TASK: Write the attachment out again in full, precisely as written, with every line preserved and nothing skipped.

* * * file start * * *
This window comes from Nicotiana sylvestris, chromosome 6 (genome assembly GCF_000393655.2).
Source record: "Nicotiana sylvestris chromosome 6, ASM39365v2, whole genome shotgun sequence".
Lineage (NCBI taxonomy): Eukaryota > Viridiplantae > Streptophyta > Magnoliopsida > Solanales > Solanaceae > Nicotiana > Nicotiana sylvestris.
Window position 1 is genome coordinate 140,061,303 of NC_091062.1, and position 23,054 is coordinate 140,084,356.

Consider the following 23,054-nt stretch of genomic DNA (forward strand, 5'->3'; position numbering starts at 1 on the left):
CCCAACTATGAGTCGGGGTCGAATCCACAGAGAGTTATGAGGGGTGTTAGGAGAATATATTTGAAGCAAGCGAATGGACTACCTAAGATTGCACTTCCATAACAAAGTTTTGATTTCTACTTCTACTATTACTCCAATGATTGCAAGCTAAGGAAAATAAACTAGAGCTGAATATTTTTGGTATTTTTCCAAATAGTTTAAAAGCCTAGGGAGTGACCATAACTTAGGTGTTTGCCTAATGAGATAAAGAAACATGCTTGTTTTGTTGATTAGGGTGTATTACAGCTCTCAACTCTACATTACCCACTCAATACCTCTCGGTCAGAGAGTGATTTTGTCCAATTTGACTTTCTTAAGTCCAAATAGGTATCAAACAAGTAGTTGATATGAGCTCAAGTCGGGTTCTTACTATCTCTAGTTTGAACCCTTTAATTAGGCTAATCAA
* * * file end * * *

This window comes from Nicotiana sylvestris, chromosome 6 (genome assembly GCF_000393655.2).
Source record: "Nicotiana sylvestris chromosome 6, ASM39365v2, whole genome shotgun sequence".
Lineage (NCBI taxonomy): Eukaryota > Viridiplantae > Streptophyta > Magnoliopsida > Solanales > Solanaceae > Nicotiana > Nicotiana sylvestris.
Window position 1 is genome coordinate 140,061,303 of NC_091062.1, and position 23,054 is coordinate 140,084,356.

Consider the following 23,054-nt stretch of genomic DNA (forward strand, 5'->3'; position numbering starts at 1 on the left):
CCCAACTATGAGTCGGGGTCGAATCCACAGAGAGTTATGAGGGGTGTTAGGAGAATATATTTGAAGCAAGCGAATGGACTACCTAAGATTGCACTTCCATAACAAAGTTTTGATTTCTACTTCTACTATTACTCCAATGATTGCAAGCTAAGGAAAATAAACTAGAGCTGAATATTTTTGGTATTTTTCCAAATAGTTTAAAAGCCTAGGGAGTGACCATAACTTAGGTGTTTGCCTAATGAGATAAAGAAACATGCTTGTTTTGTTGATTAGGGTGTATTACAGCTCTCAACTCTACATTACCCACTCAATACCTCTCGGTCAGAGAGTGATTTTGTCCAATTTGACTTTCTTAAGTCCAAATAGGTATCAAACAAGTAGTTGATATGAGCTCAAGTCGGGTTCTTACTATCTCTAGTTTGAACCCTTTAATTAGGCTAATCAA